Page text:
Thursday, March 17, 2005

The week's news

Fun article on nouveau cocktails in the San Francisco Weekly. Most of the examples are in Houston, of all places, which seems to be pretty innovative on the cocktail front. For example, "Saffron, the new Moroccan spot on Lexington, is serving an incredible almond milk martini and a delicate pomegranate-and-pear drink they call a pompar." Count me in.

I'm not sure Jonathan Gold's Vietnamese sampler was that comprehensive, but then I'm kind of new to Vietnamese food. I've heard mixed things about the Blue Hen, and I think Pho Cafe is completely tasteless. I might have gone with Brodard, Lee Kam Lee, Baguette Express, KP's Vietnamese Deli and Gingergrass.

5 comments:

LYT said...

Hmmm...link to the SF Weekly goes to the Houston Press.
I recommend them both because I write for them both, but...what's the deal?

Pat Saperstein said...

Well, SF Weekly had this in their Web-only section, linking directly to the Houston Press. I read the SF Weekly from time to time (for Meredith, you, Amy and Dan Savage) but I never get to the Houston Press.

Anonymous said...

In regarding to Pat Saperstein comment...At first, I would think Pho Cafe is not as good as others Pho but after a second and third trip, that completely changing my mind. The reason is Pho at Pho Cafe is fresh and no MSG in compare to others. Try it again and see.

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Anonymous said...

Neurolinguistic Programming

In the early 1970s in America Richard Bandler, then a young college student studied the work of Fritz Perls and later Virginia Satir and found that he could reproduce their high-level therapy skills to a degree that even surprised him. Bandler seemed to have a natural ability to mimic (model) the language patterns by Virginia and Fritz.

At the University of California at Santa Cruz, Bandler who was well versed in the teachings of patterns in mathematics and computers teamed up with a college professor, John Grinder to help him understand the processes that were at work. Soon Bandler and Grinder, who used what he knew about patterns in linguistics, created a new model for personal growth called NeuroLinguistic Programming.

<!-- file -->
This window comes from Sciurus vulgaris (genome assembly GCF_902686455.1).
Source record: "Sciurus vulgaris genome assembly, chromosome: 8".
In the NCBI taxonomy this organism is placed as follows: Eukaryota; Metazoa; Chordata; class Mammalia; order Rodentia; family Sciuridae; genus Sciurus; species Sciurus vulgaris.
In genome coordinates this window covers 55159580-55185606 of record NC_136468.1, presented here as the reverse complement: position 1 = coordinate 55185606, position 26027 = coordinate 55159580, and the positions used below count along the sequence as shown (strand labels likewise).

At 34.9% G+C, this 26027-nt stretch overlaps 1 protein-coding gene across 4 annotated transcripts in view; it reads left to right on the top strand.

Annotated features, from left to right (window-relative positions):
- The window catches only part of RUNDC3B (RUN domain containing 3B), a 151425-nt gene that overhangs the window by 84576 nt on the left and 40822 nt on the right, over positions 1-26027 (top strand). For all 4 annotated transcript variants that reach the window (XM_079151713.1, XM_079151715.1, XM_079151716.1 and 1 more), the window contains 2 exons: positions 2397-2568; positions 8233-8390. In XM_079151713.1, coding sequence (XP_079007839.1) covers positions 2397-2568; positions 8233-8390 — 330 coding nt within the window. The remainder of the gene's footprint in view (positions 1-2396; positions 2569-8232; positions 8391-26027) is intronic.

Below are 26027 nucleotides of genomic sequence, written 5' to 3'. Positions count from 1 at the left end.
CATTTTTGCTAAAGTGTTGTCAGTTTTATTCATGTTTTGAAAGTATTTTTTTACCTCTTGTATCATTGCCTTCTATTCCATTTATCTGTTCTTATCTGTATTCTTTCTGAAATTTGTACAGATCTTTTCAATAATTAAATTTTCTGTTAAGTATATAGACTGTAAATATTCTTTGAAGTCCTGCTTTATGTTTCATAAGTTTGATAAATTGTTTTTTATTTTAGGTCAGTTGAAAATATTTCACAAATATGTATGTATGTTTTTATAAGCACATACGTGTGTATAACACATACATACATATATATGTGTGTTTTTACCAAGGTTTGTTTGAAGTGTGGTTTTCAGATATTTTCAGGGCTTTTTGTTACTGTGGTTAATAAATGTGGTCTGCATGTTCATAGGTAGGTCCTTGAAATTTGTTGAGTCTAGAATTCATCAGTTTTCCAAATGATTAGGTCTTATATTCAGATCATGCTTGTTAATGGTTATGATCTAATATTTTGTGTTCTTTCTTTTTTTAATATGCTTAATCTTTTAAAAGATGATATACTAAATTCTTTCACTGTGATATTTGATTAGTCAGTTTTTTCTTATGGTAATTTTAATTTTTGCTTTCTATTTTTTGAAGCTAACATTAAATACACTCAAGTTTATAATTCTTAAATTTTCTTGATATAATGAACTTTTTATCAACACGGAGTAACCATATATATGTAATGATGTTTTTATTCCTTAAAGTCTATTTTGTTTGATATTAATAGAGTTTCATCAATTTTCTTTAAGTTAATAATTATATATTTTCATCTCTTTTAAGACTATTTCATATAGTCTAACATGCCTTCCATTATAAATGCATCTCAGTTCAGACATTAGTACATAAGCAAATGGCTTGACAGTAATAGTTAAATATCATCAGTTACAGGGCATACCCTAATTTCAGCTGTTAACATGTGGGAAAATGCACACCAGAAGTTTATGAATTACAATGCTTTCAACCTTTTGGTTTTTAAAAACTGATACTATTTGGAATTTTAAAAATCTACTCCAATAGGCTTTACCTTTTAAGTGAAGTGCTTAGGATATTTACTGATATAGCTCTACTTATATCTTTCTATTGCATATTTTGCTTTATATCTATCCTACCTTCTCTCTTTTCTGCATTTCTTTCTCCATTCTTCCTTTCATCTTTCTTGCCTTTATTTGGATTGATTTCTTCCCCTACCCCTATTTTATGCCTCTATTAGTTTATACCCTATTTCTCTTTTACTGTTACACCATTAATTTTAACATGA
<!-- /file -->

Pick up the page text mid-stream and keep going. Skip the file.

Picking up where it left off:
Bandler and Grinder had set out to model the hypnotic skills of Milton Erickson. They had astounding results. They built a communication model about human "thinking" and "processing" and used that model of how we see images, hear sounds, reproduces smells and tactile experiences in our mind to track and model the structure of subjective experiences.

Sounds very complicated but really it works very simply. Here is an example as used by Paul McKenna - probably the best & most successful hypnotist in the world.

Close your eyes and think of a negative memory. Become involved in the situation as best as you can. Feel the emotions that you felt, see the things you saw and hear the things you heard.

Now take that memory and project it onto a mental screen seeing yourself in the picture. Put a frame around the picture and view it as if it is an old photograph. Next drain all the colour from the picture and shrink the screen to the size of a matchbox.

Have the feelings associated with the picture decreased in any way?

Another good example of NLP involves Anchors. Have you ever smelt a certain perfume or aftershave and had it remind you of a certain person or situation? Gone to a certain place that brings feelings long forgotten flooding back? Or been in any situation that creates emotional responses that would not normally be associated with it? Well if you can answer yes to any of these then you have experienced anchors. Some anchors are associated with positive feelings and some with negative emotions. However, you should be aware that anchors can be consciously installed or already existing ones altered. Here is an example:

Think of a time when you were really happy. If you can't think of one then imagine something that would make you feel really happy. See what you would see, hear what you would hear and feel what you would feel. Really get into the picture and try to experience it as though it were happening now.

Now brighten the colours and make them richer. Increase the volume. Make the picture bigger, brighter, louder. That's it and more and more....

Now press your first finger against your thumb and fully experience your happy feelings. Do this everyday for 2 weeks and you will create an anchor that will instantly recreate these feelings. Whenever you want to feel like that again just press your thumb and first finger together and wham the feelings will come flooding back! Don't believe me? Just try it and see!!! lucid dreaming